A Germanic Heathen’s Opinion: Where we’ve been, where we’ve come, and where we’re going

As first generation modern Germanic Heathens we are often acutely aware that our “last generation” (of Germanic Heathens) suffered under the FULL extent of the law when it came to the adoption of the Abrahamic cult of Christianity.
Our ancestors were fined for the practice of their native faith, a legal bias existed against them in terms of forming “militias” (twice the fine for non-Christians) and “terms of slavery” (Christians can’t be sold out of the country), and all this ranged on up to and including public execution. 
The State had come to the Germanic peoples. And it was a radical Abrahamic theocracy. But … it had come to the Germanic peoples. And right from the get go there was a friction between the native cultural disposition and the “foreign law” … resulting not only in the bloodshed and inhumanity of the “Conversion Age”, but continuing on throughout our history as a people, long after we’d forgotten our native deities and their ways, and which ultimately resulted in the separation of Church and State.
Now, to be fair, as a person of Germanic belief, I’m not entirely resistant to the notion of theocracy. I don’t think it is an inherently evil thing; though, like secularism “it” certainly has that capacity and really depends on fundamental cultural disposition.
I can however say that, as a Germanic Heathen, I am very happy to have been born in the modern West with it’s separation of Church and State. I am fortunate to have had the freedom to “explore my spirituality” — to the very limited extent I actually needed to outside of the context of Germanic belief — and to express it without fear of legal repercussions and no matter any socio-cultural friction I might have experienced along the way … which at certain points in my life were not simply predictable, but indeed sought after. To paraphrase the movie Braveheart, “Where am I going? To pick a fight!”
And along the way, and largely as a result of that friction, I’ve earned the respect, and learned to respect some of these modern day Christians. We heathens might say that the separation of Church and State simply deprived them of the power they needed to be the assholes of the past, while those Christians might say that that same separation enabled them to come to a clearer understanding of Christ’s message. But as for me, I say it is less the Christian in them, and more the Germanic showing through … that native Germanic culture and disposition were so strong that the Abrahamism that was Christianity was fundamentally transformed over the centuries, resulting in the emergence of the modern day Western identity (as something more “akin to” or “in line with” the elder Germanicism).
I by no means think that the West is perfect. Like the Romans, it seems to me that we have since forgotten what made us great to begin with. And it seems a strange thing that we want to break this identity by tearing down the borders of the “innangeard” … that we refuse to acknowledge this “white privilege” for the hard won privilege that it is … seeking to turn it into some kind of shame … despite the fact that the uncoddled masses of the world roundly desire take part in that privilege in lieu of any of the many other non-Western “options” available. As a people, over hard fought, grueling and blood soaked centuries, of standing our ground (if for no other reason than there was no viable option), we have collectively earned our privilege … our bragging rights (wherever that stops short of mistaking your peoples accomplishments for your personal accomplishments).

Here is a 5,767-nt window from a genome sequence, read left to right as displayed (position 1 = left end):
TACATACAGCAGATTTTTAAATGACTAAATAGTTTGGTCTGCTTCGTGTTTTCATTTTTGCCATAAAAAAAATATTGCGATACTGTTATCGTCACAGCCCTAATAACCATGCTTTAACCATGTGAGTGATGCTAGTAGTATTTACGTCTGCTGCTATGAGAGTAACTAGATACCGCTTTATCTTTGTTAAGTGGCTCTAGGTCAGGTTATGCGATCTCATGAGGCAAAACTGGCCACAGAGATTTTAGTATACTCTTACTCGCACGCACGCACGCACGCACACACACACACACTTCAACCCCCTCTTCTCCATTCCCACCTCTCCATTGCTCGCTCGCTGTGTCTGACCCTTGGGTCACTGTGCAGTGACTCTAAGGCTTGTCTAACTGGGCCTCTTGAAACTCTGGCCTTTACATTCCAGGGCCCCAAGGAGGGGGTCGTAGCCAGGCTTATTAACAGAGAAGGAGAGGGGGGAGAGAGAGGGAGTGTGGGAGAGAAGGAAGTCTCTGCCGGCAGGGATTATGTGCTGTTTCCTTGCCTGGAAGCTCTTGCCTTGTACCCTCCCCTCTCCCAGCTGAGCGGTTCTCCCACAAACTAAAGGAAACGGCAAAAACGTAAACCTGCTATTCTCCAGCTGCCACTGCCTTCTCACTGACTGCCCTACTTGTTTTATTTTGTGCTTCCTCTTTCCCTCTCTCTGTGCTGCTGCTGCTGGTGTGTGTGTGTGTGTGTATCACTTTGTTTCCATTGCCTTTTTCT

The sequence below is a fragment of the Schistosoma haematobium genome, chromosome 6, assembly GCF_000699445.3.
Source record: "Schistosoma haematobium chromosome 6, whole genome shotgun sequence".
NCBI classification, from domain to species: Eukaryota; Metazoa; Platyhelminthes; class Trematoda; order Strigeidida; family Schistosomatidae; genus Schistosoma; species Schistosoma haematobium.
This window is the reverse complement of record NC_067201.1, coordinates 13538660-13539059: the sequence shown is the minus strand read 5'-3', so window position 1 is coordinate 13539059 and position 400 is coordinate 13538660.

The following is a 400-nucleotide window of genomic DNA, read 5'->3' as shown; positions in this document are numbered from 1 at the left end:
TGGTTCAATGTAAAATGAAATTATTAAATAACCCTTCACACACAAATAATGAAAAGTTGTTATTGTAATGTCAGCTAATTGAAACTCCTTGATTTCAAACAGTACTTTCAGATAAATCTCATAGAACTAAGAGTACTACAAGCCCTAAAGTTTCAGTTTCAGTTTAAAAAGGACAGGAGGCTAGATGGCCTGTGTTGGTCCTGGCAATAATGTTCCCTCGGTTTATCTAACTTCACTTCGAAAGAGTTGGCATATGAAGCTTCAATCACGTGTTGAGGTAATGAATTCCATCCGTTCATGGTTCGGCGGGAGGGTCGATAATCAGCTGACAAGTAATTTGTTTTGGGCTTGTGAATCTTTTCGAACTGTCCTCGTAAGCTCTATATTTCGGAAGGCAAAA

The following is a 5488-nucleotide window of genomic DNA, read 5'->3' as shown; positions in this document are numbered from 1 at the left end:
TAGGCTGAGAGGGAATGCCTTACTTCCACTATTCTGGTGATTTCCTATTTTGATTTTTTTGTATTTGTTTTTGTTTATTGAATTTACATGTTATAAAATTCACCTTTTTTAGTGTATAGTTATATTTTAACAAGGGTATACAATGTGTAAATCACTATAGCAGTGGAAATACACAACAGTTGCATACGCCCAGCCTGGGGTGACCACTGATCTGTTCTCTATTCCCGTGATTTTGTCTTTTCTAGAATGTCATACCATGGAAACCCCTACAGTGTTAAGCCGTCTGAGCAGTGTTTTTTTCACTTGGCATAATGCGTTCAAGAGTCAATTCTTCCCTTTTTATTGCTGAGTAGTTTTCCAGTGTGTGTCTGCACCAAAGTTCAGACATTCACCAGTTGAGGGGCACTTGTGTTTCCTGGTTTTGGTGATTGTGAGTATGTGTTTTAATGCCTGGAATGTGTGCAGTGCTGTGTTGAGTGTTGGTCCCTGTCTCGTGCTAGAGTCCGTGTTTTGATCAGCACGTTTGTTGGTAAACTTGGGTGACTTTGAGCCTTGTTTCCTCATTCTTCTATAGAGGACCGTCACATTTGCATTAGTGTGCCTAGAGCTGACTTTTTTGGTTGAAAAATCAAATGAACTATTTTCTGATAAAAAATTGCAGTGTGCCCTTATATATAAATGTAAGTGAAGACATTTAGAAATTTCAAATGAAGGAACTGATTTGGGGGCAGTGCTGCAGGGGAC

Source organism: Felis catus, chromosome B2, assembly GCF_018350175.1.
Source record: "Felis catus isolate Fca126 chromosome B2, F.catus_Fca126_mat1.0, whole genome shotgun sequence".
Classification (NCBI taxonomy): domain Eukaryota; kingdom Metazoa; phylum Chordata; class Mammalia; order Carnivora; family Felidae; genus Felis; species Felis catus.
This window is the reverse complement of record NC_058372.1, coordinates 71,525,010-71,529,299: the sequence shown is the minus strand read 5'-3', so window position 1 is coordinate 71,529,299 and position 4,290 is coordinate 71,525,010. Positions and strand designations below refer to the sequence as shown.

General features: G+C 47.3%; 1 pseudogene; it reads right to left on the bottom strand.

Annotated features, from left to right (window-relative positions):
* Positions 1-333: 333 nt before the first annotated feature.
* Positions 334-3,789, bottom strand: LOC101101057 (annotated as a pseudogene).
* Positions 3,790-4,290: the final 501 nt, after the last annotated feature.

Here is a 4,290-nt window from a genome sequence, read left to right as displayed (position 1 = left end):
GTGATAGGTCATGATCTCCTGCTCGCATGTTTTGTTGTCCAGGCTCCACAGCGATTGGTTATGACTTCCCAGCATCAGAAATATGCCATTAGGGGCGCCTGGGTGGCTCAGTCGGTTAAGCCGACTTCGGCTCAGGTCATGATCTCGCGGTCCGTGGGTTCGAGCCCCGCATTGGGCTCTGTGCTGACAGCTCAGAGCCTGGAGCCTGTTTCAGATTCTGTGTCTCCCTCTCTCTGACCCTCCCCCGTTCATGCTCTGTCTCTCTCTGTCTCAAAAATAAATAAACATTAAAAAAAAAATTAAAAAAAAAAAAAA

I am merely an heir. But without a sense of pride (in the accomplishments of others), my heritage is likely to go the way of the community or household that takes no pride in itself.
This all naturally leads me to thoughts on migrants in general, and Islamic migrants in specific. Certainly, if we as a people could so fundamentally alter Christian attitudes, “the word of Jehovah”, it’s not at all unbelievable that we could deeply influence it’s younger brother Islam if brought into the fold of our societies. But that end is best (and ONLY) served by preserving the sanctity of our lands, the primacy of our native cultures … by not “flooding” them, by demanding that newcomers “earn their spurs” … like they did in the past … when my mother’s Polish father first came to Canada … and just like I did when I decided to take up Germanic belief in the face of a society that thought it was all about devil worship and hatred and violence.
The burden of proof is on the new-comer; as is the need to accommodate.
Things don’t have to be perfect for you to take a good look around and see all you have to appreciate … or what you still have to a fair degree as the case might be. The thing about freedom is that it’s damn hard and often thankless work and things don’t always go your way; which is often the surest sign that you do indeed have freedom … just like your “disagreeable” neighbour has (and should have).
Let’s take some pride in who we’ve become and what it took to get there; wherever that stops short of undermining who we are and what it took to get there of course! Embrace your glory, acknowledge your debts, but refrain from the moral posturing and pathological altruism that imagines the “great Western cure all” — cured of what??? and as compared too??? — is to add even more variables into an already (at this point) overly complicated equation; thereby only feeding the very socio-cultural fear and insecurity it (pretentiously) seeks to cure.
Be whole!

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